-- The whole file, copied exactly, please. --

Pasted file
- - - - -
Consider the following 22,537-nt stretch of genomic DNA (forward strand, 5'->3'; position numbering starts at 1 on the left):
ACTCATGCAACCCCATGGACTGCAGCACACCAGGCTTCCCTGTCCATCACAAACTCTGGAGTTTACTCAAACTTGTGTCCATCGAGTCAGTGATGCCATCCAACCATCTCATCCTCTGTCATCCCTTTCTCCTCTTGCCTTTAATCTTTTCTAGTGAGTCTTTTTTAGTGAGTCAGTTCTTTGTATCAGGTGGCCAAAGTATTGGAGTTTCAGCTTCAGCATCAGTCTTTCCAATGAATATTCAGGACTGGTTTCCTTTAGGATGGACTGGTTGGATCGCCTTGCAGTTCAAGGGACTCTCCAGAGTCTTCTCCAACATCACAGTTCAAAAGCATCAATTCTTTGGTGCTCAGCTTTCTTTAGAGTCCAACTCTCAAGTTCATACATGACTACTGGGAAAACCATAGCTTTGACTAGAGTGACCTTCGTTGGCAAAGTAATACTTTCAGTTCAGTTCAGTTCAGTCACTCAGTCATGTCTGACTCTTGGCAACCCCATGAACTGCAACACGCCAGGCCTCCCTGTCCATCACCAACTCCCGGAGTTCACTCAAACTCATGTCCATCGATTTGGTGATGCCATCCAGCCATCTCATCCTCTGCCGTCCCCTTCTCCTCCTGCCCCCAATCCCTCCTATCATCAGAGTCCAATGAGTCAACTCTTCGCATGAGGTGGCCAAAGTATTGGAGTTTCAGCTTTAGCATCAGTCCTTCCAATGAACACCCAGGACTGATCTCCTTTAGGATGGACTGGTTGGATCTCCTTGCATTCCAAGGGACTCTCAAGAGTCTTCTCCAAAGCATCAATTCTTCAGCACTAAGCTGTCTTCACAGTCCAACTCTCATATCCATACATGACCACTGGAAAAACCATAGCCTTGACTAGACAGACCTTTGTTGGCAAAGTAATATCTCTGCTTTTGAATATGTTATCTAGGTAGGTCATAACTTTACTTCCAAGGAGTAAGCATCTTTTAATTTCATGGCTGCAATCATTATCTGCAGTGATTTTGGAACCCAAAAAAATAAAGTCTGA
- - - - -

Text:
Consider the following 22,537-nt stretch of genomic DNA (forward strand, 5'->3'; position numbering starts at 1 on the left):
ACTCATGCAACCCCATGGACTGCAGCACACCAGGCTTCCCTGTCCATCACAAACTCTGGAGTTTACTCAAACTTGTGTCCATCGAGTCAGTGATGCCATCCAACCATCTCATCCTCTGTCATCCCTTTCTCCTCTTGCCTTTAATCTTTTCTAGTGAGTCTTTTTTAGTGAGTCAGTTCTTTGTATCAGGTGGCCAAAGTATTGGAGTTTCAGCTTCAGCATCAGTCTTTCCAATGAATATTCAGGACTGGTTTCCTTTAGGATGGACTGGTTGGATCGCCTTGCAGTTCAAGGGACTCTCCAGAGTCTTCTCCAACATCACAGTTCAAAAGCATCAATTCTTTGGTGCTCAGCTTTCTTTAGAGTCCAACTCTCAAGTTCATACATGACTACTGGGAAAACCATAGCTTTGACTAGAGTGACCTTCGTTGGCAAAGTAATACTTTCAGTTCAGTTCAGTTCAGTCACTCAGTCATGTCTGACTCTTGGCAACCCCATGAACTGCAACACGCCAGGCCTCCCTGTCCATCACCAACTCCCGGAGTTCACTCAAACTCATGTCCATCGATTTGGTGATGCCATCCAGCCATCTCATCCTCTGCCGTCCCCTTCTCCTCCTGCCCCCAATCCCTCCTATCATCAGAGTCCAATGAGTCAACTCTTCGCATGAGGTGGCCAAAGTATTGGAGTTTCAGCTTTAGCATCAGTCCTTCCAATGAACACCCAGGACTGATCTCCTTTAGGATGGACTGGTTGGATCTCCTTGCATTCCAAGGGACTCTCAAGAGTCTTCTCCAAAGCATCAATTCTTCAGCACTAAGCTGTCTTCACAGTCCAACTCTCATATCCATACATGACCACTGGAAAAACCATAGCCTTGACTAGACAGACCTTTGTTGGCAAAGTAATATCTCTGCTTTTGAATATGTTATCTAGGTAGGTCATAACTTTACTTCCAAGGAGTAAGCATCTTTTAATTTCATGGCTGCAATCATTATCTGCAGTGATTTTGGAACCCAAAAAAATAAAGTCTGA